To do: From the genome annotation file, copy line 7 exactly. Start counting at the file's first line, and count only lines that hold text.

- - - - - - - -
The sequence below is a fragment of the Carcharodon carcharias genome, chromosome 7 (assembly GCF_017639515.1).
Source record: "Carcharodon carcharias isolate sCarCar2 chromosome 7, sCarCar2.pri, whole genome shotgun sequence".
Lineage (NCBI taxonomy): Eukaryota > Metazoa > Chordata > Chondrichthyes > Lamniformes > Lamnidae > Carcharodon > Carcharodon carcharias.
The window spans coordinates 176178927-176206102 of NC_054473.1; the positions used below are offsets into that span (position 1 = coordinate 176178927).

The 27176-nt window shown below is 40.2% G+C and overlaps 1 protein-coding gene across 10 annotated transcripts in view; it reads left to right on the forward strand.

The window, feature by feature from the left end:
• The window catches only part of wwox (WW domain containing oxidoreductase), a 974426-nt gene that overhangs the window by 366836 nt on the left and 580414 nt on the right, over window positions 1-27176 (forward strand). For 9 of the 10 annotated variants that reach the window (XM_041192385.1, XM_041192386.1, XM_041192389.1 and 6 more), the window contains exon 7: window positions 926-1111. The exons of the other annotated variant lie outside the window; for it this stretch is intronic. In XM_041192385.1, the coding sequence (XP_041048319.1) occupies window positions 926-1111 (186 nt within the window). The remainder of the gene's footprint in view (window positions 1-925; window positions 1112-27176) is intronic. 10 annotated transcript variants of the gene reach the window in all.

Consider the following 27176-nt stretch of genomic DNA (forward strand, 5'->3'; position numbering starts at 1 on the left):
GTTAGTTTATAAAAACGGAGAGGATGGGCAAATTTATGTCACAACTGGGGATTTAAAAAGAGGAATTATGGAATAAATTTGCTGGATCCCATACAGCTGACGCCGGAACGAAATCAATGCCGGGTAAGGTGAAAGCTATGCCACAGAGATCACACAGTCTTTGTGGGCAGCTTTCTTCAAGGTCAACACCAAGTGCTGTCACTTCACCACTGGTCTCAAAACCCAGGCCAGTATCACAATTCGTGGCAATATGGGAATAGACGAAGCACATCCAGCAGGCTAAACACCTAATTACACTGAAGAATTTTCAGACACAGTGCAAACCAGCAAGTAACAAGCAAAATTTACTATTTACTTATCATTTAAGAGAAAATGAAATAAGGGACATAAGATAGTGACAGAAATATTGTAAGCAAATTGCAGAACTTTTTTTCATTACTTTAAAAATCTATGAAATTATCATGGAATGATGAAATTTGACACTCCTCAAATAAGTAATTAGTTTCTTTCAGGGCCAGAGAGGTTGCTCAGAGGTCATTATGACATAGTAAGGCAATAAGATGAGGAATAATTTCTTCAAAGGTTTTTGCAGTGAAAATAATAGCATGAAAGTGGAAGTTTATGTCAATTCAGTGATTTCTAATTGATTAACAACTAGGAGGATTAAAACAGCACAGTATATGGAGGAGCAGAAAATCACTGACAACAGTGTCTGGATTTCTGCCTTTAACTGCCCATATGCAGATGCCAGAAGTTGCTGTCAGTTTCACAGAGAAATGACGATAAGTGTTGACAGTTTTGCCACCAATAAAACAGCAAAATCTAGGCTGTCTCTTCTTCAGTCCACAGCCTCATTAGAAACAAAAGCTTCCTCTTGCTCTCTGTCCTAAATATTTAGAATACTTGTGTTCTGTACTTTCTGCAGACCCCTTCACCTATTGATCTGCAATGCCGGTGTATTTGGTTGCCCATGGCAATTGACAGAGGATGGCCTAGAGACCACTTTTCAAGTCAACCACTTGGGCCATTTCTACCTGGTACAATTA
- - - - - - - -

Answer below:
• The window catches only part of wwox (WW domain containing oxidoreductase), a 974426-nt gene that overhangs the window by 366836 nt on the left and 580414 nt on the right, over window positions 1-27176 (forward strand). For 9 of the 10 annotated variants that reach the window (XM_041192385.1, XM_041192386.1, XM_041192389.1 and 6 more), the window contains exon 7: window positions 926-1111. The exons of the other annotated variant lie outside the window; for it this stretch is intronic. In XM_041192385.1, the coding sequence (XP_041048319.1) occupies window positions 926-1111 (186 nt within the window). The remainder of the gene's footprint in view (window positions 1-925; window positions 1112-27176) is intronic. 10 annotated transcript variants of the gene reach the window in all.